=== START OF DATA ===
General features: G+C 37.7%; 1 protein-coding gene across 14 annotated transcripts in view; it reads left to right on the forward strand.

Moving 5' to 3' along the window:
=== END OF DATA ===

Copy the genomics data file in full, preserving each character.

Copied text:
General features: G+C 37.7%; 1 protein-coding gene across 14 annotated transcripts in view; it reads left to right on the forward strand.

Moving 5' to 3' along the window: